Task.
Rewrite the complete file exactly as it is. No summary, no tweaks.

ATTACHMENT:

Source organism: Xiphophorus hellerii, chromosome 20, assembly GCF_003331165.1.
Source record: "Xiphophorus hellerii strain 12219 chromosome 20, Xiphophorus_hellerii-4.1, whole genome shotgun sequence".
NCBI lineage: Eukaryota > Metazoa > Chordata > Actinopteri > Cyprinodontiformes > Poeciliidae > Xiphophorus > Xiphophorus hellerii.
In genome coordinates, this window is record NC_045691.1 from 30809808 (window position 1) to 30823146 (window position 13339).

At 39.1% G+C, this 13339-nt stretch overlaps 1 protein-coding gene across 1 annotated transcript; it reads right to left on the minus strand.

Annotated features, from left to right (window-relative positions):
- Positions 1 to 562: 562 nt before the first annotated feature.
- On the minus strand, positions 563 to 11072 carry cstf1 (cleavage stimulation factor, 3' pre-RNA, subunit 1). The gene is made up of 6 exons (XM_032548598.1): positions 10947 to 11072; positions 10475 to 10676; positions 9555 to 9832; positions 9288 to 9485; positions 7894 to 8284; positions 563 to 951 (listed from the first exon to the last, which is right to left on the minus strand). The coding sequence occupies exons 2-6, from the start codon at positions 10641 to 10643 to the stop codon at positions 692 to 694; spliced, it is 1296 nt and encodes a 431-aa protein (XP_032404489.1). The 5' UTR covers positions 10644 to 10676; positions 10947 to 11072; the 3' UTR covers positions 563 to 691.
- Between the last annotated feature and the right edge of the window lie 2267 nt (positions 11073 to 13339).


Source organism: Xiphophorus hellerii, chromosome 20, assembly GCF_003331165.1.
Source record: "Xiphophorus hellerii strain 12219 chromosome 20, Xiphophorus_hellerii-4.1, whole genome shotgun sequence".
NCBI lineage: Eukaryota > Metazoa > Chordata > Actinopteri > Cyprinodontiformes > Poeciliidae > Xiphophorus > Xiphophorus hellerii.
In genome coordinates, this window is record NC_045691.1 from 30809808 (window position 1) to 30823146 (window position 13339).

At 39.1% G+C, this 13339-nt stretch overlaps 1 protein-coding gene across 1 annotated transcript; it reads right to left on the minus strand.

Annotated features, from left to right (window-relative positions):
- Positions 1 to 562: 562 nt before the first annotated feature.
- On the minus strand, positions 563 to 11072 carry cstf1 (cleavage stimulation factor, 3' pre-RNA, subunit 1). The gene is made up of 6 exons (XM_032548598.1): positions 10947 to 11072; positions 10475 to 10676; positions 9555 to 9832; positions 9288 to 9485; positions 7894 to 8284; positions 563 to 951 (listed from the first exon to the last, which is right to left on the minus strand). The coding sequence occupies exons 2-6, from the start codon at positions 10641 to 10643 to the stop codon at positions 692 to 694; spliced, it is 1296 nt and encodes a 431-aa protein (XP_032404489.1). The 5' UTR covers positions 10644 to 10676; positions 10947 to 11072; the 3' UTR covers positions 563 to 691.
- Between the last annotated feature and the right edge of the window lie 2267 nt (positions 11073 to 13339).